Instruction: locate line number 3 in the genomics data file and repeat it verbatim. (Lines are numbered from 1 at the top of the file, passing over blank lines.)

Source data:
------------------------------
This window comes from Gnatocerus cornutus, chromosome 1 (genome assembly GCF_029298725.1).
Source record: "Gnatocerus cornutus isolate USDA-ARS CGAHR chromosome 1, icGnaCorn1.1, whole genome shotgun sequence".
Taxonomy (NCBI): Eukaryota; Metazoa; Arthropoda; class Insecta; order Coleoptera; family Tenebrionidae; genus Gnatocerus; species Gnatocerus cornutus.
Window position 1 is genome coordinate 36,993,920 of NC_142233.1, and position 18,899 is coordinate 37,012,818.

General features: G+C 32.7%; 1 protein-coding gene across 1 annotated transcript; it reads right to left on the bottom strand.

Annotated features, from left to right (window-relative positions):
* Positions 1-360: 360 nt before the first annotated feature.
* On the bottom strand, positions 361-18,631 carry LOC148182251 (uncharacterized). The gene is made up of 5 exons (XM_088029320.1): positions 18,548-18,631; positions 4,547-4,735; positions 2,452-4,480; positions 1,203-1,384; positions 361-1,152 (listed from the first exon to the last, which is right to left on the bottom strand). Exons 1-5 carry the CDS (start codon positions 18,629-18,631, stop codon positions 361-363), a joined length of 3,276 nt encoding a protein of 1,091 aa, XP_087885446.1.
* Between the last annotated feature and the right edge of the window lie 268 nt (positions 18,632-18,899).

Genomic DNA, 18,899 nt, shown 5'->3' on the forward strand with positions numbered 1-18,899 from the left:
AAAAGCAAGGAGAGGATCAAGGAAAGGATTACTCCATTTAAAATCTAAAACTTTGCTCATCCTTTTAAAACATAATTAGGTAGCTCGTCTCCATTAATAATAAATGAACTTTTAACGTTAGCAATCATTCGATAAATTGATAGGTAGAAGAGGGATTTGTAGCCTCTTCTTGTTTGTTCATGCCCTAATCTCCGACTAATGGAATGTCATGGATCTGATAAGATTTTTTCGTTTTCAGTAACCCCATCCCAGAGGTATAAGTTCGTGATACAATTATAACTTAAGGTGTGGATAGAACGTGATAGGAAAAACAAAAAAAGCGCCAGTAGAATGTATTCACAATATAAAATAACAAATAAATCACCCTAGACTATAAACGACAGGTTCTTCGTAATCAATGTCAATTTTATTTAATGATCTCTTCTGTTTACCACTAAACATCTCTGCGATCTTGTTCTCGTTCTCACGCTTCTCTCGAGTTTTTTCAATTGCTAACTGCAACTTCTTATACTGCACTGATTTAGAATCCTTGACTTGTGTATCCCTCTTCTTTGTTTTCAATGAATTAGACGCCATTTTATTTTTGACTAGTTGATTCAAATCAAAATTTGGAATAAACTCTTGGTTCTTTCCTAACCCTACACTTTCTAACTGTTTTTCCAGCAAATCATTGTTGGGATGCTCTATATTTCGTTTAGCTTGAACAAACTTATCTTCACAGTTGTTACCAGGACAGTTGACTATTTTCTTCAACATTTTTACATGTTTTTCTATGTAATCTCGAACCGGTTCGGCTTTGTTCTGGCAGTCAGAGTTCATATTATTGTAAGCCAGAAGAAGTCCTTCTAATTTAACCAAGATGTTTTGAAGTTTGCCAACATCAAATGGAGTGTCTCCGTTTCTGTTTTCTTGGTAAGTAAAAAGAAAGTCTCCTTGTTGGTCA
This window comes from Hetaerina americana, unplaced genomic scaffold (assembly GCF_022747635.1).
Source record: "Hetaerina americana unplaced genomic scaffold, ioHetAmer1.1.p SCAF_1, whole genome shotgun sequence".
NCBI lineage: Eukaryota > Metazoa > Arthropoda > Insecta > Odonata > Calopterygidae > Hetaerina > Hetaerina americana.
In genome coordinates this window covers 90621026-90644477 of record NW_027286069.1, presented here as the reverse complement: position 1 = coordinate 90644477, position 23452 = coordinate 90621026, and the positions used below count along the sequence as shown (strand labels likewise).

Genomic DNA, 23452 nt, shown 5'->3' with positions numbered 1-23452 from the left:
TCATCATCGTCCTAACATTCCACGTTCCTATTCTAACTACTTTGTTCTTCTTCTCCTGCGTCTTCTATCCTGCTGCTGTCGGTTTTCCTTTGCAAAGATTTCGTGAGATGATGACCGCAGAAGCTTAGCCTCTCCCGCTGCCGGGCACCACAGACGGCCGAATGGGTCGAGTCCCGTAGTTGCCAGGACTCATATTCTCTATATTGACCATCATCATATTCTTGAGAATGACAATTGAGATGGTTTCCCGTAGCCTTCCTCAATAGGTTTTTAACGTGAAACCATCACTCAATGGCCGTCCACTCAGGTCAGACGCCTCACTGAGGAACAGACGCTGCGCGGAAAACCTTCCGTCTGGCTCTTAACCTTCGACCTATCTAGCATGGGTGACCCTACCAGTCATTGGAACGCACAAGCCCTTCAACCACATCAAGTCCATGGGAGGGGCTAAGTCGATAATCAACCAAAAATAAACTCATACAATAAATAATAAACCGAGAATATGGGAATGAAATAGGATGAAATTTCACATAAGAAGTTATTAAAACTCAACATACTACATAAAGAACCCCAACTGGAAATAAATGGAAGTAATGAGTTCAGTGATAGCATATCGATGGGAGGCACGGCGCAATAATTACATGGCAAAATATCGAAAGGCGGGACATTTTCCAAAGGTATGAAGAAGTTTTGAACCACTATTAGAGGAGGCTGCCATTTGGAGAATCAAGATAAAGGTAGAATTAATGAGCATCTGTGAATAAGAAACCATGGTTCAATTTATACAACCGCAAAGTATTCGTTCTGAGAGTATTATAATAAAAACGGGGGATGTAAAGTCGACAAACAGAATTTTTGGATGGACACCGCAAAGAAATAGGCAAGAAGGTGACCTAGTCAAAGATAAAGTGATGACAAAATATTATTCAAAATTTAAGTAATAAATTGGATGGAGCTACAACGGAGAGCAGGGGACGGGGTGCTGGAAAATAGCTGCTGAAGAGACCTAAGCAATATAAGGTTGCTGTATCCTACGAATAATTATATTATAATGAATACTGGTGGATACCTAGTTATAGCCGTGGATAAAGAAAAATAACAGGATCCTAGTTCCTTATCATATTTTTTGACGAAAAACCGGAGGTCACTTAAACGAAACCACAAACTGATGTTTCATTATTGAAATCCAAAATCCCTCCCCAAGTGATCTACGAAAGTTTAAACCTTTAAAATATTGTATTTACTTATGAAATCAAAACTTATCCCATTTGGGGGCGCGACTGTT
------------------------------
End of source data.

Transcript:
Taxonomy (NCBI): Eukaryota; Metazoa; Arthropoda; class Insecta; order Coleoptera; family Tenebrionidae; genus Gnatocerus; species Gnatocerus cornutus.